Hard Candy

Small Candy Cakes

I like the shape and size of these candy cakes. If I need to add candy in mid-winter, I can just lift the lid or quilt box about one-half inch and slide these into the feeder. It takes about 10 seconds and can be done on a cold or rainy day.

Serves: 4-5 hives
Prep time: 10 minutes
Cook time: 1 hour
Total time: 1 hour, 10 minutes
Dietary: Gluten Free, Vegan
Meal type: Main Dish
Misc: Pre-preparable, Serve at Hive Temperature
Occasion: Winter


10 lb granulated sugar
1 quart water
1 tablespoon vinegar or lemon juice


  1. Prepare molds in advance. I like to use paper plates lightly sprayed with canola oil. Lay them out on a flat, heat-proof surface.
  2. Measure the water and the vinegar (or lemon juice) into a large pot and bring to a slow simmer.
  3. Pour in the sugar, stirring until it dissolves completely. Keep stirring until you feel no “grits” in the water. If the sugar won’t dissolve add more water, little by little, until all the crystals disappear.
  4. Once the sugar is completely dissolved, you can gently turn up the heat to medium high and stop stirring. Insert your candy thermometer. (Because the crystals are gone, there is nothing to settle on the bottom and burn; the sugar is in solution.)
  5. Boil the mixture until the thermometer reads 250 degrees F, then remove the pot from the heat. If you wish, you can test the candy at this point. Place a drop of syrup into a glass of cool water. Reach in and get the drop. The drop of candy should hold its shape, but you can flatten it between your fingers.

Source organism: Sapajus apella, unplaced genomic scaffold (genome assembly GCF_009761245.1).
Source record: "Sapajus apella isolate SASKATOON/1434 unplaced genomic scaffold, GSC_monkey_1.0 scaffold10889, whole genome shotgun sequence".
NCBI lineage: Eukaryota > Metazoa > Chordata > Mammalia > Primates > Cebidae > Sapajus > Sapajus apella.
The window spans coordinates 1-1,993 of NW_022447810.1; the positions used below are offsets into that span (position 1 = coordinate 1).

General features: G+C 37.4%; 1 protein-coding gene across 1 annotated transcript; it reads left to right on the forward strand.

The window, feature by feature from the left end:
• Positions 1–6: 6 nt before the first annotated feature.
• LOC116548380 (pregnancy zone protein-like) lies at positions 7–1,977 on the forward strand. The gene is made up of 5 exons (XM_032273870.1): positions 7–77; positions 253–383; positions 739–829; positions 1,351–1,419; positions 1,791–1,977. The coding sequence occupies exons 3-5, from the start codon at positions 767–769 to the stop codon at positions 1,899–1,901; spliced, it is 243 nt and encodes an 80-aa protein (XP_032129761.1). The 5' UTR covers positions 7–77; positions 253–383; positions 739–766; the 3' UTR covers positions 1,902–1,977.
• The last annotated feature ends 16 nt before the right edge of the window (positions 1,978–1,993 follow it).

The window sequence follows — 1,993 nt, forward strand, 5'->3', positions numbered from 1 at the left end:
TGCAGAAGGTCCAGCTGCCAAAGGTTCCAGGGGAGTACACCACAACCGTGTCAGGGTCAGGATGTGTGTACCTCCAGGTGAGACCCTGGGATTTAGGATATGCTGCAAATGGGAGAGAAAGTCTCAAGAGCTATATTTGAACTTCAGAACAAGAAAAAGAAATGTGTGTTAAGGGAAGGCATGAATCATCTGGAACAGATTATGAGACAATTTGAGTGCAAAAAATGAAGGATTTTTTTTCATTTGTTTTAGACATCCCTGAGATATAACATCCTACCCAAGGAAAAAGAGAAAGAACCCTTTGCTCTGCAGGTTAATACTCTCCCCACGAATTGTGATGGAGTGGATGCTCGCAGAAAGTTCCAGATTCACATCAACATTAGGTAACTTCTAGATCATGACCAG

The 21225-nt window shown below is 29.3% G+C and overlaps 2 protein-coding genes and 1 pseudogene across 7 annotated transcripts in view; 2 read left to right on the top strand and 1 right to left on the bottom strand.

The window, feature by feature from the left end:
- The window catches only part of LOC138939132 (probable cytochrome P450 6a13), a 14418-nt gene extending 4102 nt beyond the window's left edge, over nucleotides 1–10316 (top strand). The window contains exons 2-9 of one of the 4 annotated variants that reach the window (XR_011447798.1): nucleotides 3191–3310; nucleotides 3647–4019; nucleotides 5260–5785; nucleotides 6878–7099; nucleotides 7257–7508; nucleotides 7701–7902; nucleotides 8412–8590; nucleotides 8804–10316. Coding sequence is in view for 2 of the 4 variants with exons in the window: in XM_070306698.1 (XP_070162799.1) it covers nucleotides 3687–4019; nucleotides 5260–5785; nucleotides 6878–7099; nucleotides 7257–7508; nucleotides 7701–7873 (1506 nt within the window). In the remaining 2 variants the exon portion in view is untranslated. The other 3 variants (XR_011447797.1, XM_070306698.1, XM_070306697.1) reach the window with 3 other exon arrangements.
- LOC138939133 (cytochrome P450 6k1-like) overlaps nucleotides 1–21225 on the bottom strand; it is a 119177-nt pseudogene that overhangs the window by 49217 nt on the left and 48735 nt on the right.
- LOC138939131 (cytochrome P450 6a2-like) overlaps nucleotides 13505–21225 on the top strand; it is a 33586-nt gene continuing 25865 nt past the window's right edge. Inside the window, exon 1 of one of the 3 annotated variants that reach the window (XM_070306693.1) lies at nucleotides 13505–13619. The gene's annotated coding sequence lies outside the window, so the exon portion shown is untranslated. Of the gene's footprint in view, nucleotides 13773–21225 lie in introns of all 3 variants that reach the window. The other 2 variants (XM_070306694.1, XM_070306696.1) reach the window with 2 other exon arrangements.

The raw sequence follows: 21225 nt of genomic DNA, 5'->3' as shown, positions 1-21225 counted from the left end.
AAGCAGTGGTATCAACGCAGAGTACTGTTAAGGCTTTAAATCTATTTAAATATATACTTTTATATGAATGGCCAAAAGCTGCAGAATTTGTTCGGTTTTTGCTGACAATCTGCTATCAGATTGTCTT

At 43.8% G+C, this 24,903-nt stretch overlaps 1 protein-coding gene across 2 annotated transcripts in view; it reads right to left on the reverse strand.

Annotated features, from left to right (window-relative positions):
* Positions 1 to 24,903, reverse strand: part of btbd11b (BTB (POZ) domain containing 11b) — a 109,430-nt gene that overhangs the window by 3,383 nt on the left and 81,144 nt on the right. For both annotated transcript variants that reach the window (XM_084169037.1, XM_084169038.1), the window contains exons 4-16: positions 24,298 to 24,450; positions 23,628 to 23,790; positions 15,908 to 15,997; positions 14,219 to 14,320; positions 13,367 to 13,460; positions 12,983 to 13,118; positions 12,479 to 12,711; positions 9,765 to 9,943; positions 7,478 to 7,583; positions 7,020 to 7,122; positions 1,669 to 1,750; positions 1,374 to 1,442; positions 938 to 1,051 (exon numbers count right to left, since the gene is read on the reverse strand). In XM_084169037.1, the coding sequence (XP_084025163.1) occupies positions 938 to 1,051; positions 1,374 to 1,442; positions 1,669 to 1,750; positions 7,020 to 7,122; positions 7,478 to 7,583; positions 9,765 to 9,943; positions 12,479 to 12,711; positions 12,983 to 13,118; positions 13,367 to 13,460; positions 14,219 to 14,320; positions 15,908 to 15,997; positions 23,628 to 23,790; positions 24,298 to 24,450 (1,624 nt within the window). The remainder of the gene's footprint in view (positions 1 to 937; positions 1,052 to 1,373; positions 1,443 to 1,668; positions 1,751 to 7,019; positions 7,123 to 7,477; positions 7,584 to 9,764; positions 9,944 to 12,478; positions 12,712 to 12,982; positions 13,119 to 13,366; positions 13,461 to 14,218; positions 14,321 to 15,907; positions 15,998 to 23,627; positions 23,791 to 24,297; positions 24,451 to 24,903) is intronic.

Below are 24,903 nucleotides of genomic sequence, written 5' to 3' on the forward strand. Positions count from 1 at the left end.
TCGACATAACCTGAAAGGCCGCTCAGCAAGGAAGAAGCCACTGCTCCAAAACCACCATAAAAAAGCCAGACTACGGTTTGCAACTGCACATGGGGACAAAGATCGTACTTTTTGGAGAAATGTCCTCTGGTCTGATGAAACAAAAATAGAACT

6. Carefully pour the mixture into 8 or 10 paper plates.
  7. Allow the candy cakes to cool completely and then pop them out and store between layers of wax paper.
  8. You can store the candy cakes for long periods. Just keep them away from insects, mice, and moisture.


  • If you are extremely picky, you can wipe down the inside of the pot with a wet pastry brush while the mixture comes to a boil. This will keep any errant sugar crystals from forming more crystals as the mixture cools. I don’t do this because the bees don’t care.
  • When the cooking is done and the bubbling has stopped you can add a few drops of essential oil, if desired. I like to add anise oil because the bees seem to find the sugar cakes faster. If you decide to add an essential oil, it may cause the hot syrup to splatter, so be careful. After adding the oil, give a quick stir before pouring the syrup into the molds.
  • More and more beekeepers are moving away from cooking sugar, especially after it is inverted. Once you invert the sugar by adding acid (lemon juice or vinegar) it is much more prone to producing hydroxymethylfurfural (HMF) when it is heated. But even without the acid, some HMF is formed. Now I prefer to use no-cook candy boards or a just a bag of sugar on the top bars.
Hard candy cakes for bees

Once the cakes are hard they can be popped from the plates and stored between pieces of wax paper. © Rusty Burlew.

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